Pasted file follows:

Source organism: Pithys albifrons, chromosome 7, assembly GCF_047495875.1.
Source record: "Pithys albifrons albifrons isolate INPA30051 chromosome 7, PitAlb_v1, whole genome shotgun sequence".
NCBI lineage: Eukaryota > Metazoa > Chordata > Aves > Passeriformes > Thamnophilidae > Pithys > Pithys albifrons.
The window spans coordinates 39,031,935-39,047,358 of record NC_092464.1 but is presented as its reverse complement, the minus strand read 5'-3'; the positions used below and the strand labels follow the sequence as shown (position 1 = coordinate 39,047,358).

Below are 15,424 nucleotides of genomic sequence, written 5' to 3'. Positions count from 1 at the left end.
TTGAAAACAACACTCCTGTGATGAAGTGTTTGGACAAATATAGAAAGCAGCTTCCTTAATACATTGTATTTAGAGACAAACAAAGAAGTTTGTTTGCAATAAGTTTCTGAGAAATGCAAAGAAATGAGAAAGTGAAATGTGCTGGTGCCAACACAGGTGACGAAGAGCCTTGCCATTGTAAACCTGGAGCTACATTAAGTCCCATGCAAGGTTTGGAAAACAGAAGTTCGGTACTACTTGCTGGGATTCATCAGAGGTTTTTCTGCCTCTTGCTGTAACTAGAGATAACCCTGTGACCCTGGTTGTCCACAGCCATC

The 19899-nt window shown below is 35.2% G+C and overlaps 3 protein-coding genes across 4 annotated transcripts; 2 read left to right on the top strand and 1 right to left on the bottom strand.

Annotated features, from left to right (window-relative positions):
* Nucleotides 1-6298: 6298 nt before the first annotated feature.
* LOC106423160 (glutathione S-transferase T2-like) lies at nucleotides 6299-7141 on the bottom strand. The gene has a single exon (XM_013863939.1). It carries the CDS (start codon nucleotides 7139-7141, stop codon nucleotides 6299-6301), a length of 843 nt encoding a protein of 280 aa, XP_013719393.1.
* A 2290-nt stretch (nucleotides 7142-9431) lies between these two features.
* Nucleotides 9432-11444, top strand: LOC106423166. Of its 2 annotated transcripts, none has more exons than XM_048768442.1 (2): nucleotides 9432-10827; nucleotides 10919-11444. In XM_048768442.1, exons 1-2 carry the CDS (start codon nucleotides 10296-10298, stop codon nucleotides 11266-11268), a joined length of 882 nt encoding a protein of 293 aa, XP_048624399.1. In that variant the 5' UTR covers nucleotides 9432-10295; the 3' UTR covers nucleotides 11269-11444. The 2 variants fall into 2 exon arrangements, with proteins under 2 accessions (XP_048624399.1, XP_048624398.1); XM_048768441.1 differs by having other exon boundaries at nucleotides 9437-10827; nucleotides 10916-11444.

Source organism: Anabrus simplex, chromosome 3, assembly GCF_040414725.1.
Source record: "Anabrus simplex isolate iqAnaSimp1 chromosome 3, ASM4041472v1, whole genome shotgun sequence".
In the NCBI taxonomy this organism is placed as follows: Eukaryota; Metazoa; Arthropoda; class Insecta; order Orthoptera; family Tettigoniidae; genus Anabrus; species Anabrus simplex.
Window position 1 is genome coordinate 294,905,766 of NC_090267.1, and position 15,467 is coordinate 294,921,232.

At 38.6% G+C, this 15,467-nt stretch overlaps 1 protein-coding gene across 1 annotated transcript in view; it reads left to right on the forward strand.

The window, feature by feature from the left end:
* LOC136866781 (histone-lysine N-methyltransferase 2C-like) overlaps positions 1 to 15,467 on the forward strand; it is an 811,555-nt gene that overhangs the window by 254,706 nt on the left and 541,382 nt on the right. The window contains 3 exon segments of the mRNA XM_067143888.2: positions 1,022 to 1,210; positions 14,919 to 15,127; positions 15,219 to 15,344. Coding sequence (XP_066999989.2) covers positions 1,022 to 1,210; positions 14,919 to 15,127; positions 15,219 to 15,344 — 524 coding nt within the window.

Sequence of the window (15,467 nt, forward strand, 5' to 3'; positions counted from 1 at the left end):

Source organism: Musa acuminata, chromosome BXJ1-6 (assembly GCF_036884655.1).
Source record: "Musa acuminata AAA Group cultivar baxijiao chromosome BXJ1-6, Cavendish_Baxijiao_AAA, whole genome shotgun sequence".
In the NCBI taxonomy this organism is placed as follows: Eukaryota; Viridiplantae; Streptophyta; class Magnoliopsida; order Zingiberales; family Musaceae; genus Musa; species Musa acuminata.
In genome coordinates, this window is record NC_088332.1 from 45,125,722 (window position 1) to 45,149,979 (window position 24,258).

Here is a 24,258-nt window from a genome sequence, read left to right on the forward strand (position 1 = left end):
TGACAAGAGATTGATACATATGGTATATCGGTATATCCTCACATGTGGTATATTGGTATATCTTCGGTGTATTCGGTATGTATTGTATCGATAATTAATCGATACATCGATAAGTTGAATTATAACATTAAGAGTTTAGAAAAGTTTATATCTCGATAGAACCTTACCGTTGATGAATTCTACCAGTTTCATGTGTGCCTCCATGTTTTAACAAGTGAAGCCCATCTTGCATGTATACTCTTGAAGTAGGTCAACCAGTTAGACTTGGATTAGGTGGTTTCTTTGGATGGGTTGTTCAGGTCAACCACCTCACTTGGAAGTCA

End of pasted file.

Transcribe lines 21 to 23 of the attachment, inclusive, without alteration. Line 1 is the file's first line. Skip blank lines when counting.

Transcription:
Source organism: Musa acuminata, chromosome BXJ1-6 (assembly GCF_036884655.1).
Source record: "Musa acuminata AAA Group cultivar baxijiao chromosome BXJ1-6, Cavendish_Baxijiao_AAA, whole genome shotgun sequence".
In the NCBI taxonomy this organism is placed as follows: Eukaryota; Viridiplantae; Streptophyta; class Magnoliopsida; order Zingiberales; family Musaceae; genus Musa; species Musa acuminata.